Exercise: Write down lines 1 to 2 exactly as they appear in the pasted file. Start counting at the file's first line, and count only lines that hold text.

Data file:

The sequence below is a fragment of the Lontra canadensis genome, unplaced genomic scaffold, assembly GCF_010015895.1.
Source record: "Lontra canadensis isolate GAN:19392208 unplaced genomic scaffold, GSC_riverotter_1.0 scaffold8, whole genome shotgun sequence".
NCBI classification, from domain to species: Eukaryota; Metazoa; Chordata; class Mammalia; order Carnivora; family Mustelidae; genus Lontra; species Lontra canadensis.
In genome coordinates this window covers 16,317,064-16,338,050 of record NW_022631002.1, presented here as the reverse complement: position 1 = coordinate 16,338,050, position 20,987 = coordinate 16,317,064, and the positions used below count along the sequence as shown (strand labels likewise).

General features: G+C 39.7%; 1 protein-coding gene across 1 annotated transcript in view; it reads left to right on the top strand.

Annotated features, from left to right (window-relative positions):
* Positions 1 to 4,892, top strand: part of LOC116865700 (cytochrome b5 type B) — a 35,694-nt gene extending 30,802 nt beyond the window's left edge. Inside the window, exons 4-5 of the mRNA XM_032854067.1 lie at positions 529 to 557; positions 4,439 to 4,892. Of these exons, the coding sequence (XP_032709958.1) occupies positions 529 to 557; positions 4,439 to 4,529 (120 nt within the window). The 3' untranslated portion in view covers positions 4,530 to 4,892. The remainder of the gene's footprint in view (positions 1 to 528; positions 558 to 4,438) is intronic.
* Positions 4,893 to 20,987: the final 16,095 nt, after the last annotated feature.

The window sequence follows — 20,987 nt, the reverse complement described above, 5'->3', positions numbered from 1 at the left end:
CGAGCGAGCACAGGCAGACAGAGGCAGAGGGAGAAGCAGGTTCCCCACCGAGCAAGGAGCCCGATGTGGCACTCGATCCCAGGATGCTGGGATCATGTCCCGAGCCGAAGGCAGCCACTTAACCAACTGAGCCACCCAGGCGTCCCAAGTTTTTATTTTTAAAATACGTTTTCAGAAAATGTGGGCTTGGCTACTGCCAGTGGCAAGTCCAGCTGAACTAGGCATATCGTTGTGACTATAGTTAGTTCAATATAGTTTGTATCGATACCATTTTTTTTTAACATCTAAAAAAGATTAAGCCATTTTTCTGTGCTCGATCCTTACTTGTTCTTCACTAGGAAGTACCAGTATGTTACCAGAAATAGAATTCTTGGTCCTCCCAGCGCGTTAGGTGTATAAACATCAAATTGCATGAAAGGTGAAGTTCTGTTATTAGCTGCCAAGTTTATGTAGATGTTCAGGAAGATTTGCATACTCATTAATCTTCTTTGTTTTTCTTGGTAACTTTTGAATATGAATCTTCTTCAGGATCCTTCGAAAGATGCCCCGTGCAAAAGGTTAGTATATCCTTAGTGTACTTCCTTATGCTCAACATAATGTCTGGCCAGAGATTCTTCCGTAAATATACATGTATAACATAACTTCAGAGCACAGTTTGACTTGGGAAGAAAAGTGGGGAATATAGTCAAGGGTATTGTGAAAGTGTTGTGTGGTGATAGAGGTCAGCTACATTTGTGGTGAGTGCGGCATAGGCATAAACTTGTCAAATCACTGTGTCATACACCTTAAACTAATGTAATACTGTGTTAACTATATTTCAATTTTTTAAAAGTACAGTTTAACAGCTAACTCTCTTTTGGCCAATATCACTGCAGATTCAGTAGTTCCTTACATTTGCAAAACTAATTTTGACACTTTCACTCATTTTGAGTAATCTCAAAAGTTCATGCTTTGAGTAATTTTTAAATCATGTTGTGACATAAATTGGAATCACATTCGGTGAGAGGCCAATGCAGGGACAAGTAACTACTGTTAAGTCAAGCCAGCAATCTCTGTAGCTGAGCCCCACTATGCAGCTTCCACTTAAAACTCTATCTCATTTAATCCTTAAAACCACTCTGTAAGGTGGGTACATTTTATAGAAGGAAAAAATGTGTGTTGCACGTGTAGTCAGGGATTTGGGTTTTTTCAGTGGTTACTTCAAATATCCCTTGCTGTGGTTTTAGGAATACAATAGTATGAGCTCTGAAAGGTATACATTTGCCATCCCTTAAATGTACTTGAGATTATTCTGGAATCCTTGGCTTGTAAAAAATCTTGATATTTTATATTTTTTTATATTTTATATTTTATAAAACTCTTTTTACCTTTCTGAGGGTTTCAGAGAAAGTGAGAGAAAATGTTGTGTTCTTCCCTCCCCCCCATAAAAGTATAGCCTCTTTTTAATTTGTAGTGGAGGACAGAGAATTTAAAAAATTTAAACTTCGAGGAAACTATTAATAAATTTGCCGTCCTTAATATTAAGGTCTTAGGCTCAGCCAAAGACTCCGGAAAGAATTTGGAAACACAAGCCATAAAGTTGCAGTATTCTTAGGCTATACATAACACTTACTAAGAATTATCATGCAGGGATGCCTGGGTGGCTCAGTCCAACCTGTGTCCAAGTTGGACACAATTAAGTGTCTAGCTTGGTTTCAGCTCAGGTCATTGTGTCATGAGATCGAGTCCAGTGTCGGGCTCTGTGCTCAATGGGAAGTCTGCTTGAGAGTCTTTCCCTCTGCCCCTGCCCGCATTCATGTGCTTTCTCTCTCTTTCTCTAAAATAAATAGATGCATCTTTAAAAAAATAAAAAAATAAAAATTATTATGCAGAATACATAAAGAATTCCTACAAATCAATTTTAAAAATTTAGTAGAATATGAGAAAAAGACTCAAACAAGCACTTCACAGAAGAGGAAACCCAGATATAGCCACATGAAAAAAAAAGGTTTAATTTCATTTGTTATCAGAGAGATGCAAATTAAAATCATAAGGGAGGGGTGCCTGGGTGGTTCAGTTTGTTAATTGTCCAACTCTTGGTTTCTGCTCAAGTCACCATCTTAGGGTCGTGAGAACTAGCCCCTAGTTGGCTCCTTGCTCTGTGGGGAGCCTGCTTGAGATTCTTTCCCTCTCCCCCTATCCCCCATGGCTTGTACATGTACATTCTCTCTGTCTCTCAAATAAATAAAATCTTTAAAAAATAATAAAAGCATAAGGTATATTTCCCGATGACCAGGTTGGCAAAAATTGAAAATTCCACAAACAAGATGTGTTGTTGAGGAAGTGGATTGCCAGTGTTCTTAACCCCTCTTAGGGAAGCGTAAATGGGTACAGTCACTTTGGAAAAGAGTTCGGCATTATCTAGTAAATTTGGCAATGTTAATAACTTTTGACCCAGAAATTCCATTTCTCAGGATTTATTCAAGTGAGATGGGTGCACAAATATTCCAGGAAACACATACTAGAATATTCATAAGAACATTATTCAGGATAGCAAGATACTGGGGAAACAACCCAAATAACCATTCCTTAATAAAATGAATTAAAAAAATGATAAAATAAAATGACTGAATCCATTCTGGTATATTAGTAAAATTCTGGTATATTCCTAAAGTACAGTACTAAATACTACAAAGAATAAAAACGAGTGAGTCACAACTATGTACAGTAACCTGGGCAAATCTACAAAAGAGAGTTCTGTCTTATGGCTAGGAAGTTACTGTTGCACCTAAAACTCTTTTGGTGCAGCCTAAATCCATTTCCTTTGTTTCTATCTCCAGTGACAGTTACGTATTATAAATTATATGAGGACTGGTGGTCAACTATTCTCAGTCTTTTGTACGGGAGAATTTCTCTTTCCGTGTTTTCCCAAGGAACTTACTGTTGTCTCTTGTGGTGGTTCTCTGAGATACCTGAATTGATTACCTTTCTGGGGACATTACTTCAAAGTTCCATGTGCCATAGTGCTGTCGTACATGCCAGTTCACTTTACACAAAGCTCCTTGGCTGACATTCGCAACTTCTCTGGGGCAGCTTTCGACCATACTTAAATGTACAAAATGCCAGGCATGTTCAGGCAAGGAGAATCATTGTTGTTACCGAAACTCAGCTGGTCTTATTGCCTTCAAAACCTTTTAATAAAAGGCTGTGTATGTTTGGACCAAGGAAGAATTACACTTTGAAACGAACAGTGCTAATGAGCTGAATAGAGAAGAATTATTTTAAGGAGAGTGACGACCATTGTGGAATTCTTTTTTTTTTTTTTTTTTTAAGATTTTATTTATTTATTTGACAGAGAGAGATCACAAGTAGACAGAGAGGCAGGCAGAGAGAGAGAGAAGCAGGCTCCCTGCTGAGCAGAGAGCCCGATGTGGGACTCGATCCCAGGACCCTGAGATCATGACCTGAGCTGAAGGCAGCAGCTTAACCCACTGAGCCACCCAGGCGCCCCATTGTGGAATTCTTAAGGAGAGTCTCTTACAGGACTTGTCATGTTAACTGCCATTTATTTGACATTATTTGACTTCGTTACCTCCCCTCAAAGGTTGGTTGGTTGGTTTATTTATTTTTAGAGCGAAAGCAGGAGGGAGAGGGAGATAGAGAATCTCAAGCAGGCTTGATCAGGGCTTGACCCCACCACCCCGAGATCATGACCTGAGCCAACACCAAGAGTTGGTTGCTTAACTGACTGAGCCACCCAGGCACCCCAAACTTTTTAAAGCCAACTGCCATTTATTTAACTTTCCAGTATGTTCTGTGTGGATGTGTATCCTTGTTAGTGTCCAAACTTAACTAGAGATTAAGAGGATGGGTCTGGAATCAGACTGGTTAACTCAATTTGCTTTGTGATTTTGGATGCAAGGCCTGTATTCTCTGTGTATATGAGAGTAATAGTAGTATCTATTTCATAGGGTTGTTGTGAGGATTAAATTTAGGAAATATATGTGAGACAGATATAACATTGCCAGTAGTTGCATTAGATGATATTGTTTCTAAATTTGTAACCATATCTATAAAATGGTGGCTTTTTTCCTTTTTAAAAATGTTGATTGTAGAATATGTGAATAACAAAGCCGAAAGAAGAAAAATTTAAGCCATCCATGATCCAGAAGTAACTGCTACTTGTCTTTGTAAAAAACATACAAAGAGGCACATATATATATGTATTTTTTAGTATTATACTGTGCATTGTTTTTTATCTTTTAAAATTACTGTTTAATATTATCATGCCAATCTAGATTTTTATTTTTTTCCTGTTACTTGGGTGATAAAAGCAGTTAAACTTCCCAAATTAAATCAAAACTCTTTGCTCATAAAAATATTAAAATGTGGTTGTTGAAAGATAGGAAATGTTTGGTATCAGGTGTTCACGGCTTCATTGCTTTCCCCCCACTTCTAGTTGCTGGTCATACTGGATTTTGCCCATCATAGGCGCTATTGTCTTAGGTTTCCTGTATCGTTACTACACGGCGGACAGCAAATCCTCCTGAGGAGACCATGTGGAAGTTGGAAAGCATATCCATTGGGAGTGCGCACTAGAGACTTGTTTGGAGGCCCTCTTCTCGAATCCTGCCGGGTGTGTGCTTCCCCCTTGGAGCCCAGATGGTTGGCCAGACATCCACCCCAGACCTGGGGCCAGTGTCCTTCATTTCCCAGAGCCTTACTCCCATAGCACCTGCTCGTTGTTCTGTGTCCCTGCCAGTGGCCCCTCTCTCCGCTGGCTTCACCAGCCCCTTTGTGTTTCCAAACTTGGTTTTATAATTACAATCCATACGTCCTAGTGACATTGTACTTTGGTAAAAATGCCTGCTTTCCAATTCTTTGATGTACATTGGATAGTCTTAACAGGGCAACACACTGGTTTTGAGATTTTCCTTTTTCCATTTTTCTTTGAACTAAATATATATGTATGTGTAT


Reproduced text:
The sequence below is a fragment of the Lontra canadensis genome, unplaced genomic scaffold, assembly GCF_010015895.1.
Source record: "Lontra canadensis isolate GAN:19392208 unplaced genomic scaffold, GSC_riverotter_1.0 scaffold8, whole genome shotgun sequence".